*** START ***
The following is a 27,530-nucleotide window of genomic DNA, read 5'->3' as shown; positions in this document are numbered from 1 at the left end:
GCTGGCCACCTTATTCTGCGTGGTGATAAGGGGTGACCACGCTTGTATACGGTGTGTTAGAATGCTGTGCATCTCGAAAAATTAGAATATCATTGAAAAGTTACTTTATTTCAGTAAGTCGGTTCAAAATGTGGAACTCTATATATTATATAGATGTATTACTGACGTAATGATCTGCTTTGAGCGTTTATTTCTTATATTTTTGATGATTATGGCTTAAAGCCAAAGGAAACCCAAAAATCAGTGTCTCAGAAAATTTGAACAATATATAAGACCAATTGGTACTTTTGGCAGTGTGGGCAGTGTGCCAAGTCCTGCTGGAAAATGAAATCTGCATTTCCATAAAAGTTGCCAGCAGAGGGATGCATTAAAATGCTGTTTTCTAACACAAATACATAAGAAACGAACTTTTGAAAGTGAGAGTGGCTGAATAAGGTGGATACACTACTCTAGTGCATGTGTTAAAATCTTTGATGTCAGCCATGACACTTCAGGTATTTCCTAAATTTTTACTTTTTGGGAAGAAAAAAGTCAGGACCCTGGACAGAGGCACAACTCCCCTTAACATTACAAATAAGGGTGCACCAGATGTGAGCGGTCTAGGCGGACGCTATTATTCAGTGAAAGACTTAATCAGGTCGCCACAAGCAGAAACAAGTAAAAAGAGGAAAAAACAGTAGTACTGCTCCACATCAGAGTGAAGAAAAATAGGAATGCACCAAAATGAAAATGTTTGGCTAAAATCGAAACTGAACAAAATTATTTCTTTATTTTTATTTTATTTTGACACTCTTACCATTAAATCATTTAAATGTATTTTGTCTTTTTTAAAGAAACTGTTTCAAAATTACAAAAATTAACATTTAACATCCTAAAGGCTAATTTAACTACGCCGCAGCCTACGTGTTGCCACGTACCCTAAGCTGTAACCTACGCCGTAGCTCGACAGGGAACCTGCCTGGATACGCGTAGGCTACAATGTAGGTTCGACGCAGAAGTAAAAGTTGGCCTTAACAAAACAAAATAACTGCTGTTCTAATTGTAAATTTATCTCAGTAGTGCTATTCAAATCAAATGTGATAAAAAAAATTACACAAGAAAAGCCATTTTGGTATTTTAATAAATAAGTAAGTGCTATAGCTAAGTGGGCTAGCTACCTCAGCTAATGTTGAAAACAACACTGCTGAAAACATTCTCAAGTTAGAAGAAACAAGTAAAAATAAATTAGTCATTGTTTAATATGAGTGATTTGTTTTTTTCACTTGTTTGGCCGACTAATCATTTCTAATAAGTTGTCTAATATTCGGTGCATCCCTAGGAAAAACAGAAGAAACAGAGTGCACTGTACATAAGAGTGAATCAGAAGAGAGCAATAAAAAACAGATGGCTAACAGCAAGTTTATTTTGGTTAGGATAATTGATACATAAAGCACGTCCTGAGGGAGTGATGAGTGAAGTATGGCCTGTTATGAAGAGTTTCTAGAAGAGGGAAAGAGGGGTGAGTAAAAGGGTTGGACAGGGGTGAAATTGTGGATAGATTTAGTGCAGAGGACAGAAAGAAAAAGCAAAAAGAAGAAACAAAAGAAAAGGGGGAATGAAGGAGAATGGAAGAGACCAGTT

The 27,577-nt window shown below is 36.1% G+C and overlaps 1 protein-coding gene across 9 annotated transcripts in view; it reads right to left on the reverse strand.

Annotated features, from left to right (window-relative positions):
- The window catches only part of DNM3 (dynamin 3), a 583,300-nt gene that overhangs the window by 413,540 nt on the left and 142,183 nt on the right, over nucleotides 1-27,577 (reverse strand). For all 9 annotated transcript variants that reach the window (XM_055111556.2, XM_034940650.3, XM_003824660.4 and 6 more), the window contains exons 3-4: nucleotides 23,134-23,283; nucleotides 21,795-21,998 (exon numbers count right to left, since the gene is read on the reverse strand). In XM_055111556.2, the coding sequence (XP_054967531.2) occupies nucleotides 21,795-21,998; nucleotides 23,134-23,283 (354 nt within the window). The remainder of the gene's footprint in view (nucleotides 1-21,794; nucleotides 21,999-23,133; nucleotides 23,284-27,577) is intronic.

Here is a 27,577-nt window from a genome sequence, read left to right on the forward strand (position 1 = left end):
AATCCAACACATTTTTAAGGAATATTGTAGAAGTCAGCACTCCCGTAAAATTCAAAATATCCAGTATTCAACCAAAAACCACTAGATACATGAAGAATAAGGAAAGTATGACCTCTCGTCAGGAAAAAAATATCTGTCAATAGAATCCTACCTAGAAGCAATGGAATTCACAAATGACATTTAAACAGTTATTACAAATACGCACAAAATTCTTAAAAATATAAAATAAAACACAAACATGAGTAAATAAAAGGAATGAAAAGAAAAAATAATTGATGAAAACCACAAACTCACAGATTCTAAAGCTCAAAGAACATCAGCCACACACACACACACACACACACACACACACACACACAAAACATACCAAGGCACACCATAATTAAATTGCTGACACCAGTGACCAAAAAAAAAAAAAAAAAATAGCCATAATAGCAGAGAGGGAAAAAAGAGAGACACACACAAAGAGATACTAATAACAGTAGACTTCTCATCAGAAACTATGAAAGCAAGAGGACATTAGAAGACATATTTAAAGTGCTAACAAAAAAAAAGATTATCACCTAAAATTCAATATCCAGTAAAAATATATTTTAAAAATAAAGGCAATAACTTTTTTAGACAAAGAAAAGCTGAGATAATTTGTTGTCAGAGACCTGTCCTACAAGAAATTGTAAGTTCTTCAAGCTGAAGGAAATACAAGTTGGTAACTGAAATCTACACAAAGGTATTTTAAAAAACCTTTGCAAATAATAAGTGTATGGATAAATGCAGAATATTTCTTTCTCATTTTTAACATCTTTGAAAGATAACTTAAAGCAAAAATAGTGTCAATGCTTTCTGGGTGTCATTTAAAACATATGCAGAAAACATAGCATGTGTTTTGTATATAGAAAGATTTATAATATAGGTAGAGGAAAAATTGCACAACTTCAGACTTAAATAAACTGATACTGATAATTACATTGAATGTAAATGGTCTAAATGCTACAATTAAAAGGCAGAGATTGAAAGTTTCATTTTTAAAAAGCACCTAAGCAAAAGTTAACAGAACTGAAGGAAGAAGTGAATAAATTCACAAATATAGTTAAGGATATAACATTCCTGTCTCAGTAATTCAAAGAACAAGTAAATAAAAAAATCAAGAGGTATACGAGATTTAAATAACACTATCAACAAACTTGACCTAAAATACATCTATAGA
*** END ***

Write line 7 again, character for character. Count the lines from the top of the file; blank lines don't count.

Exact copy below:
AATCCAACACATTTTTAAGGAATATTGTAGAAGTCAGCACTCCCGTAAAATTCAAAATATCCAGTATTCAACCAAAAACCACTAGATACATGAAGAATAAGGAAAGTATGACCTCTCGTCAGGAAAAAAATATCTGTCAATAGAATCCTACCTAGAAGCAATGGAATTCACAAATGACATTTAAACAGTTATTACAAATACGCACAAAATTCTTAAAAATATAAAATAAAACACAAACATGAGTAAATAAAAGGAATGAAAAGAAAAAATAATTGATGAAAACCACAAACTCACAGATTCTAAAGCTCAAAGAACATCAGCCACACACACACACACACACACACACACACACACACACAAAACATACCAAGGCACACCATAATTAAATTGCTGACACCAGTGACCAAAAAAAAAAAAAAAAAATAGCCATAATAGCAGAGAGGGAAAAAAGAGAGACACACACAAAGAGATACTAATAACAGTAGACTTCTCATCAGAAACTATGAAAGCAAGAGGACATTAGAAGACATATTTAAAGTGCTAACAAAAAAAAAGATTATCACCTAAAATTCAATATCCAGTAAAAATATATTTTAAAAATAAAGGCAATAACTTTTTTAGACAAAGAAAAGCTGAGATAATTTGTTGTCAGAGACCTGTCCTACAAGAAATTGTAAGTTCTTCAAGCTGAAGGAAATACAAGTTGGTAACTGAAATCTACACAAAGGTATTTTAAAAAACCTTTGCAAATAATAAGTGTATGGATAAATGCAGAATATTTCTTTCTCATTTTTAACATCTTTGAAAGATAACTTAAAGCAAAAATAGTGTCAATGCTTTCTGGGTGTCATTTAAAACATATGCAGAAAACATAGCATGTGTTTTGTATATAGAAAGATTTATAATATAGGTAGAGGAAAAATTGCACAACTTCAGACTTAAATAAACTGATACTGATAATTACATTGAATGTAAATGGTCTAAATGCTACAATTAAAAGGCAGAGATTGAAAGTTTCATTTTTAAAAAGCACCTAAGCAAAAGTTAACAGAACTGAAGGAAGAAGTGAATAAATTCACAAATATAGTTAAGGATATAACATTCCTGTCTCAGTAATTCAAAGAACAAGTAAATAAAAAAATCAAGAGGTATACGAGATTTAAATAACACTATCAACAAACTTGACCTAAAATACATCTATAGA